So keep this argument in mind then as well. Yes, cooking is a form of processing to be sure; but cooking also made our brains evolve into the human form we now know. Therefore, food processing – at least in this manner, is technically “natural” for our species. And it is arguable that this is just as “natural” for other recent forms of processing as well. This isn’t a popular view especially among holistic diet cults: And I am not advocating a diet-strategy of processed food here either. The argument here is simply that it is not “unnatural” for us to cook food: But of course some modern methods of processing make some food questionable for consumption to say the least; especially for people seeking maximum health and well-being. And frankly there is simply too much of it (processed food) available – and that part of the equation ‘is’ unnatural for us.

And of course if you eat food that comes to the window of your car or worse; then you obviously are not eating for anything even resembling a maximum health benefit. But it’s foolish to claim all forms of processing are evil and bad, unhealthy and “unnatural.” Such foods need to be considered on a case by case basis. This approach to demonizing all processed foods is often labeled as “naturalism” – as if what is good to eat is unprocessed food and no exceptions. And not only is that untrue, it’s just not realistic if you live in the real world. This fear-mongering among those Diet-Gurus who call themselves experts and who label their way of eating, as the one and only true “religion” of “right eating” – well it all needs to stop.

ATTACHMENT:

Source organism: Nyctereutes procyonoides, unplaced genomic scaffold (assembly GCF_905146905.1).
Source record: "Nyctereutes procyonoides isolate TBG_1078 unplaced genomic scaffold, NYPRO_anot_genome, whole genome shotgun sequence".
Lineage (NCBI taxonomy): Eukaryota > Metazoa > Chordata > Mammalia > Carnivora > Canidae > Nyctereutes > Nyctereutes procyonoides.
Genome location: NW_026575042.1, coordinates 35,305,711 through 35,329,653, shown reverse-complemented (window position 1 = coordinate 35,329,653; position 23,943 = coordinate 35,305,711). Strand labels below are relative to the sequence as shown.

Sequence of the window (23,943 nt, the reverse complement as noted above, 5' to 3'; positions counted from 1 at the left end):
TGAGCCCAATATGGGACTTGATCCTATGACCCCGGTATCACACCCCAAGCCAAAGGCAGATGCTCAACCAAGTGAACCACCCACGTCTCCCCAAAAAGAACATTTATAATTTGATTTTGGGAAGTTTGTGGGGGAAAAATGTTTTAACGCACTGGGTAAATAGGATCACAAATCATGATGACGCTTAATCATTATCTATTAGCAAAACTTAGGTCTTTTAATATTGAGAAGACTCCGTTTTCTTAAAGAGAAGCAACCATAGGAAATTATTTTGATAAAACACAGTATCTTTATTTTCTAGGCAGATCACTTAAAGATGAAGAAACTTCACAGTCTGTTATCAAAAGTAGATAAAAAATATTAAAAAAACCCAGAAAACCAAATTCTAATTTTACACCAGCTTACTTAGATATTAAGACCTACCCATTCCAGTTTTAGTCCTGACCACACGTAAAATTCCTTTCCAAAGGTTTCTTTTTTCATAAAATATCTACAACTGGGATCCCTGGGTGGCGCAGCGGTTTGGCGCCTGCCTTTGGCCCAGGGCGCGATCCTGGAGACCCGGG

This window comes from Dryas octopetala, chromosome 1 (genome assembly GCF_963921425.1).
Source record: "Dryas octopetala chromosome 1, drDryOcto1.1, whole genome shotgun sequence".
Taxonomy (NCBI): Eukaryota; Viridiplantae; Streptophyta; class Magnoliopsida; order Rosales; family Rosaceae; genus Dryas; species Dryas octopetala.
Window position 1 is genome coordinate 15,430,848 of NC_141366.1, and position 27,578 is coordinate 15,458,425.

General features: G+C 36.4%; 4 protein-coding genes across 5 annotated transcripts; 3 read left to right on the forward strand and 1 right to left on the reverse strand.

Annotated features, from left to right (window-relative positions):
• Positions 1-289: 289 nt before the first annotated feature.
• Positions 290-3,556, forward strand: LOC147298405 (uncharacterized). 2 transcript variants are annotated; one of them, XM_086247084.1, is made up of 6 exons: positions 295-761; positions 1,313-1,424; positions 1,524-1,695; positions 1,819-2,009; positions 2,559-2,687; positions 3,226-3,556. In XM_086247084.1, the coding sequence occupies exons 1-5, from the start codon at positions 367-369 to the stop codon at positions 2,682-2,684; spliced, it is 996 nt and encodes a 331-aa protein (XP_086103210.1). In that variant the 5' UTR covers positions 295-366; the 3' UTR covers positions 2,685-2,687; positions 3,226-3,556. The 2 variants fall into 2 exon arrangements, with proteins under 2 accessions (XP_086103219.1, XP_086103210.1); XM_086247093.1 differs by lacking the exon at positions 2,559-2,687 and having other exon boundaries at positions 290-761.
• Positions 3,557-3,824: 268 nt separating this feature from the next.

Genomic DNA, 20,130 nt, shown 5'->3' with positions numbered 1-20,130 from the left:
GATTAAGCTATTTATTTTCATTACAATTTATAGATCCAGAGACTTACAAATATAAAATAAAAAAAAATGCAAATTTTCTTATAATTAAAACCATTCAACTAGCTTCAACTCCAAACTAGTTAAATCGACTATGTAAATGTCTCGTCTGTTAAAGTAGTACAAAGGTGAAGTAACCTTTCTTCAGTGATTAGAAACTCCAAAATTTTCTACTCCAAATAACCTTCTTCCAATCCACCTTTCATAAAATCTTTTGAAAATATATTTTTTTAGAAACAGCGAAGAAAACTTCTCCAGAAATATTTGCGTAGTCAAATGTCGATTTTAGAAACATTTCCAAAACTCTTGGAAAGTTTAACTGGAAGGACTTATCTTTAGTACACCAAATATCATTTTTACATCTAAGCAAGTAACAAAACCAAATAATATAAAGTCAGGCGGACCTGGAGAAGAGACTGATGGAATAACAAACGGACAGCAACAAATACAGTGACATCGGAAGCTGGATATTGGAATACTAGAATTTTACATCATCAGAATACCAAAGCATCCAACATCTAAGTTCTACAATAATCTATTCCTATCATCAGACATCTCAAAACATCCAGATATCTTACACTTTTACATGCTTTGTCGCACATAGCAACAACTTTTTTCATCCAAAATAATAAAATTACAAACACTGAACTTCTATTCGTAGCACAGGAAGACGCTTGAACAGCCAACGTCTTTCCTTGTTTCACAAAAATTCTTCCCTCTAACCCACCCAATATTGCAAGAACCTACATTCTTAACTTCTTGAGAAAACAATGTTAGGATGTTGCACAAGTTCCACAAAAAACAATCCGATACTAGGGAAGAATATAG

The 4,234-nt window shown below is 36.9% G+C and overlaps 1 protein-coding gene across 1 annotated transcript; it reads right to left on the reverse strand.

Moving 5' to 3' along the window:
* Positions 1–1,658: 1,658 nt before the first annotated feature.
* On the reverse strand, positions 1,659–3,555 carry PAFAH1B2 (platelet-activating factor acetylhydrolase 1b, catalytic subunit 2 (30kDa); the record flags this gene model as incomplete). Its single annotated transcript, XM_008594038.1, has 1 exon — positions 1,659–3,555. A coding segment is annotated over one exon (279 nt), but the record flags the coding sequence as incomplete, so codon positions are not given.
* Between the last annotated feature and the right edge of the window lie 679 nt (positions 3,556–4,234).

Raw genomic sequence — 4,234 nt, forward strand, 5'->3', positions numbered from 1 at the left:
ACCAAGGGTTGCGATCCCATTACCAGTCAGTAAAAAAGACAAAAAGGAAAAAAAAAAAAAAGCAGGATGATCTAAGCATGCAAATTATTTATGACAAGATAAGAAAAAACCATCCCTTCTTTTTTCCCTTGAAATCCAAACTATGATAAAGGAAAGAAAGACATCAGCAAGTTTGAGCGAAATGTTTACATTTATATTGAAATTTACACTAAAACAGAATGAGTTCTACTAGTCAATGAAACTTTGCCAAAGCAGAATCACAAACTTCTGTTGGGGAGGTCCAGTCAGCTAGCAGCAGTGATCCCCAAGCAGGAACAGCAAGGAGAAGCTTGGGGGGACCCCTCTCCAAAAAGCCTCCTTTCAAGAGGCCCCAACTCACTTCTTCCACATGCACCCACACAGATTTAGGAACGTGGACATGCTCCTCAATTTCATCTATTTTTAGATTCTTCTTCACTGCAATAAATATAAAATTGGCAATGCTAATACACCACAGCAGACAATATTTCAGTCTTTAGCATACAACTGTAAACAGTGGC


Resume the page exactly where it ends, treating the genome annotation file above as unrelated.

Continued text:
All of these modern vanity diet religions love to imply that humans are meant to eat a specific way. Usually this implies eating as close to “natural” food as possible. But what is natural, also must consider the group culture as well; and this is again true for all mammals. Think about it: Deers for instance are herbivores. Therefore it would be completely “unnatural” as part of the group of deer – to have a deer who eats other deer. That would be “unnatural.’ Similarly, a lion is a carnivore. To have a lion who won’t eat meat, be a part of a pride of lion’s would also be ‘unnatural’ to its species group.